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Proposed commission aimed at bringing new financial tools

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Bartholomew County officials are creating a county redevelopment department and redevelopment commission to increase economic opportunities outside the Columbus city limits.

County Commissioners Carl Lienhoop and Rick Flohr approved an ordinance on first reading Tuesday establishing the department and commission. Commissioner Larry Kleinhenz was not at the meeting.

The county redevelopment commission will consist of three members appointed by the commissioners, two appointed by the county council and a nonvoting member from the Bartholomew Consolidated School Corp. appointed by the commissioners.

Members would evaluate development projects on a case-by-case basis, he said.

Lienhoop said the only county money spent to create the department and commission would be to hire Indianapolis law firm Barnes & Thornburg to handle any legal work and Indianapolis financial adviser H.J. Umbaugh & Associates to handle any financial analysis.

Both groups would be funded by the county out of a consultant fund line item in the county budget, Lienhoop said. The fund contains $50,000 in this year’s budget, and county officials have projected the same amount for 2015.

Lienhoop said the Columbus Economic Development Board, which works to create development in Columbus and the county, has insisted for years that the county would be able to attract development deals if a redevelopment commission existed and the county creates a tax-increment financing (TIF) district.

“We want to be as open and upfront about this as we can,” Lienhoop said. “To me, you need to have the right projects to have this tool or you shouldn’t do it.”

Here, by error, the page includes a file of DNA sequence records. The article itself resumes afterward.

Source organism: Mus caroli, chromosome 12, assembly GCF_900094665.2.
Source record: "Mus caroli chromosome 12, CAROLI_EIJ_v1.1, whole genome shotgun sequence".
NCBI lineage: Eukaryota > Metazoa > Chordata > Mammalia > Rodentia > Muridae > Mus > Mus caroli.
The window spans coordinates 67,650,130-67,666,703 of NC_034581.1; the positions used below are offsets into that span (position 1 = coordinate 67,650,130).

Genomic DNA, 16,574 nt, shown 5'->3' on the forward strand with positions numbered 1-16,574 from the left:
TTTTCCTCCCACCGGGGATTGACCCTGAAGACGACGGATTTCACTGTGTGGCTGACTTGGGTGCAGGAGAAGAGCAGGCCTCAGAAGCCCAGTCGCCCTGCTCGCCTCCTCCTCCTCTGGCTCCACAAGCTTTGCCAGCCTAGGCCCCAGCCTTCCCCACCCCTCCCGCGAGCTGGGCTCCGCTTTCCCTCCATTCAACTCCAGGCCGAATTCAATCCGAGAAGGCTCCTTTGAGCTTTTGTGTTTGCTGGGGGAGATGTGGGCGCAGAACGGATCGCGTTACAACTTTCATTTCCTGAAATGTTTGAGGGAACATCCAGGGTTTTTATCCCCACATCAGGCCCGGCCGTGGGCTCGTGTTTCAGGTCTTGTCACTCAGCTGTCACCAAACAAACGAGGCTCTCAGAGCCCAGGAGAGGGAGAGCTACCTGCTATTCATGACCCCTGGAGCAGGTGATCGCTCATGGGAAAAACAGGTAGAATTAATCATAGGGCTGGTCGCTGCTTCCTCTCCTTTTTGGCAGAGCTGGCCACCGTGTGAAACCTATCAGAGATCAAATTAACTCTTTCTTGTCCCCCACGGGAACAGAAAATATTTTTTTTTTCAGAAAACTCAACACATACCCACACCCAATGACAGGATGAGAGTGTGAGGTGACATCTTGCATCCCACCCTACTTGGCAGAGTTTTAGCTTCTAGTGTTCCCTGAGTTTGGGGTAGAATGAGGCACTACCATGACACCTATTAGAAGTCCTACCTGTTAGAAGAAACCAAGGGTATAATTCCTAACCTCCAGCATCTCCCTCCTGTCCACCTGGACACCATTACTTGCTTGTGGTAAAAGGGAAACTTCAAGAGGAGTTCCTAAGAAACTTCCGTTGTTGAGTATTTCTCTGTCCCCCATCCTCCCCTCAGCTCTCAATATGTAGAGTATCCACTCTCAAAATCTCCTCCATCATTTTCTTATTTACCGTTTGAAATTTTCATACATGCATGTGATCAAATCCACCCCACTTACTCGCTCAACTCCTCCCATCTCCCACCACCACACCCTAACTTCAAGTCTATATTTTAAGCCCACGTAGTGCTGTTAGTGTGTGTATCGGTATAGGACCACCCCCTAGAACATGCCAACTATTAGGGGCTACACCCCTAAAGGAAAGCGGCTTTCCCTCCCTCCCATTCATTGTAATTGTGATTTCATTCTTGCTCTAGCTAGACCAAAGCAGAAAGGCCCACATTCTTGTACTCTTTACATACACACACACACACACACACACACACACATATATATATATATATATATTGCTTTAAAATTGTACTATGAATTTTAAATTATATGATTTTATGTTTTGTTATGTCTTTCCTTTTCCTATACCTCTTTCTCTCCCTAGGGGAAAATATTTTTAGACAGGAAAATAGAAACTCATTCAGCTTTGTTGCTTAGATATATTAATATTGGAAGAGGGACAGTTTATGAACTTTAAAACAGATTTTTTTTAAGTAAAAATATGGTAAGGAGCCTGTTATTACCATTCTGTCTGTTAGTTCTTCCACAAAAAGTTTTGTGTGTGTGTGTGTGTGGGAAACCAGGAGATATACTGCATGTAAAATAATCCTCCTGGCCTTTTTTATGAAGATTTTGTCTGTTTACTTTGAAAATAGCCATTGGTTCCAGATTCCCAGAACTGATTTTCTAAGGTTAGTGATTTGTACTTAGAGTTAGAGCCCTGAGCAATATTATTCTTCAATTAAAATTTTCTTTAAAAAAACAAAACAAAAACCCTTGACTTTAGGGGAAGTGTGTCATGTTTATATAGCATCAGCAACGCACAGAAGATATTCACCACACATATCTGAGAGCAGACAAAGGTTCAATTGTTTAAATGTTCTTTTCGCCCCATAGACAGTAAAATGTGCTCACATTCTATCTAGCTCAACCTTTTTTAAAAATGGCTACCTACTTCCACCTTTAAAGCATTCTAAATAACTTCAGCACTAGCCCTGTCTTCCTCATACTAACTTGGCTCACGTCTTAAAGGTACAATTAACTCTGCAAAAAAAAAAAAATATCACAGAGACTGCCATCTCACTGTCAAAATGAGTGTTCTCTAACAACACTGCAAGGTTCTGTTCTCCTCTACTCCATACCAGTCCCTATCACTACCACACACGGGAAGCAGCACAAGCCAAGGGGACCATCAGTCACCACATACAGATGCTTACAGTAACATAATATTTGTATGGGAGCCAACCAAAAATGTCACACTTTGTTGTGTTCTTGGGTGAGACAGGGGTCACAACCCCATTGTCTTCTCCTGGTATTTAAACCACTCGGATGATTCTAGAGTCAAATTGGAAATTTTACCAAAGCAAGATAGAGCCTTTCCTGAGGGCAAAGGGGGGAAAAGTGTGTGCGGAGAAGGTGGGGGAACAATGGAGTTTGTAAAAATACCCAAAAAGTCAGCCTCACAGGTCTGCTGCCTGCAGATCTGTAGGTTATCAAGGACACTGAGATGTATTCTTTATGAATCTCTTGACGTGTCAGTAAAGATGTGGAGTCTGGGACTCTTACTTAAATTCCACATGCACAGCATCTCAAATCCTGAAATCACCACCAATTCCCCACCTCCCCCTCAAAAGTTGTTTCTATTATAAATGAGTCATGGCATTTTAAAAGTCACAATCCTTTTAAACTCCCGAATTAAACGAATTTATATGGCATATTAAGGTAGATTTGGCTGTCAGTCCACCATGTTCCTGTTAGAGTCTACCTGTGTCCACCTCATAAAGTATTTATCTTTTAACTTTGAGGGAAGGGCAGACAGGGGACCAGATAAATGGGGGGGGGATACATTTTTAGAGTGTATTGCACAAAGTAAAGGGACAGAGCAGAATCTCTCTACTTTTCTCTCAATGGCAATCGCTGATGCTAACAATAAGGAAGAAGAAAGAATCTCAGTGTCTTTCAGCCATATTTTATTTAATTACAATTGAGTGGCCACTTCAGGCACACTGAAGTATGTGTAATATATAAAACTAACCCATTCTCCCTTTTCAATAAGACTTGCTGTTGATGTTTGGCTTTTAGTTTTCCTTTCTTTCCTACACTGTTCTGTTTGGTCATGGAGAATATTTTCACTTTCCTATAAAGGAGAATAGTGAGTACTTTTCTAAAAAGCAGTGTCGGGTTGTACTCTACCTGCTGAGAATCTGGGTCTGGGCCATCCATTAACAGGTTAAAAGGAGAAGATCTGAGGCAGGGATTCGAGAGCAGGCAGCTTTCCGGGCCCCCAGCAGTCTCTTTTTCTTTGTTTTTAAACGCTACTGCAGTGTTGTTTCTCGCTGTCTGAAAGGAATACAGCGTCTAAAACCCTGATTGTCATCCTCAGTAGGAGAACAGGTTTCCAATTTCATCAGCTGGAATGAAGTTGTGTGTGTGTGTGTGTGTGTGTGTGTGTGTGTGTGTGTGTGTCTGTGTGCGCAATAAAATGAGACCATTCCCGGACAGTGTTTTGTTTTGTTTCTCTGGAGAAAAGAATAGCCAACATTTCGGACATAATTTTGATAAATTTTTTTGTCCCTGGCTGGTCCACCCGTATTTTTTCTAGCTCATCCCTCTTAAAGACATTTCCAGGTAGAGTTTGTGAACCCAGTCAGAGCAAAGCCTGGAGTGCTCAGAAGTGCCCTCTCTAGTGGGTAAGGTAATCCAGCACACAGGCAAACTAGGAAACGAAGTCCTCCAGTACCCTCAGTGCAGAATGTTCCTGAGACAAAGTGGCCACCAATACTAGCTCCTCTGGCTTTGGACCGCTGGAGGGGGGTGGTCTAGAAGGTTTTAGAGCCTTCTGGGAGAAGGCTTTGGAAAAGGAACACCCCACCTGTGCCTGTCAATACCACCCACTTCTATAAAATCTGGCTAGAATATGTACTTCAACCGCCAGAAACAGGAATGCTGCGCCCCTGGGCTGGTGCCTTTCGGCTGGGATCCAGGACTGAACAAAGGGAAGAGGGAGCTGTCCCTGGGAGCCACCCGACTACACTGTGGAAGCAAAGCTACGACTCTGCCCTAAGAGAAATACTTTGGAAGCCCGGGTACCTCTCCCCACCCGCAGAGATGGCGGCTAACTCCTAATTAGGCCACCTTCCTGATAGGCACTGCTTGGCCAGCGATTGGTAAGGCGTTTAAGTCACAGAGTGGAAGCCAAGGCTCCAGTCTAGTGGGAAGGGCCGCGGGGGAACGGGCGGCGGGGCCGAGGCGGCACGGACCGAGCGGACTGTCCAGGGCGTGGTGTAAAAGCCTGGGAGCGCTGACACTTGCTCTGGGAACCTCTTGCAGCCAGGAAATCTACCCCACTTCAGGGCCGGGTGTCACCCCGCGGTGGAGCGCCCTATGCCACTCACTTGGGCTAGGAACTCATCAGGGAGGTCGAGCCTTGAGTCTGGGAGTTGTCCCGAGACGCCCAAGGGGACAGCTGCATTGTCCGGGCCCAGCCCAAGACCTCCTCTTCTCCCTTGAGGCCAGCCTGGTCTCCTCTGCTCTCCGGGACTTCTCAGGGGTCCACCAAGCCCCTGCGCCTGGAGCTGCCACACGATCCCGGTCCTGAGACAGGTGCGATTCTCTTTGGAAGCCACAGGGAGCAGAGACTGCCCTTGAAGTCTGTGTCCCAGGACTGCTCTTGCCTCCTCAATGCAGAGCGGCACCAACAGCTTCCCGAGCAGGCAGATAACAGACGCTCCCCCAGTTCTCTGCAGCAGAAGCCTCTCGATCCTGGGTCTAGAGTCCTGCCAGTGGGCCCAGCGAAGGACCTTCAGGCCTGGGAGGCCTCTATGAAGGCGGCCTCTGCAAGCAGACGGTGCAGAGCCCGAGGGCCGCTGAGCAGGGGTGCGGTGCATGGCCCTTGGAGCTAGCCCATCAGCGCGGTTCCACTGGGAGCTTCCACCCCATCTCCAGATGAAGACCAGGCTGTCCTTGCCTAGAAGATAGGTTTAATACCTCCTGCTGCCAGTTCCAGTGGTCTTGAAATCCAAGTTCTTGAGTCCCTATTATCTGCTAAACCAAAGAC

Companies are looking at other counties with sites that have existing infrastructure and financial incentives, said Jason Hester, Columbus Economic Development Board executive director.

Many of the county properties the economic development board is marketing consist of farm fields with no utilities or road access, lacking something developers usually can find elsewhere if they keep looking, Hester said.

Hester said there aren’t any potential developments in the pipeline, but having the help of a county redevelopment department and new financial tools will increase the chances of landing new deals.

At Tuesday’s meeting, county residents Tom Heller and Mike Lovelace said they weren’t in favor of the ordinance and creating a county TIF district, saying any revenue generated could become a slush fund for county officials.

Flohr said he wasn’t initially in support of the plan either, but after researching how TIF districts work, he can see the potential upside to the development tool.

“If that (property) is paying $6,000 in property taxes, that $6,000 is still going to go where it has always gone,” he said. “Then the potential growth of whatever is there, eventually that’s going to pay off for the county.”

New development could mean more people could move to the area to work and live, spending money locally and pumping revenue into the economy, Flohr said.

The commissioners will meet to discuss a second reading of the ordinance at 10 a.m. Monday in the commissioner chambers at 440 Third St.

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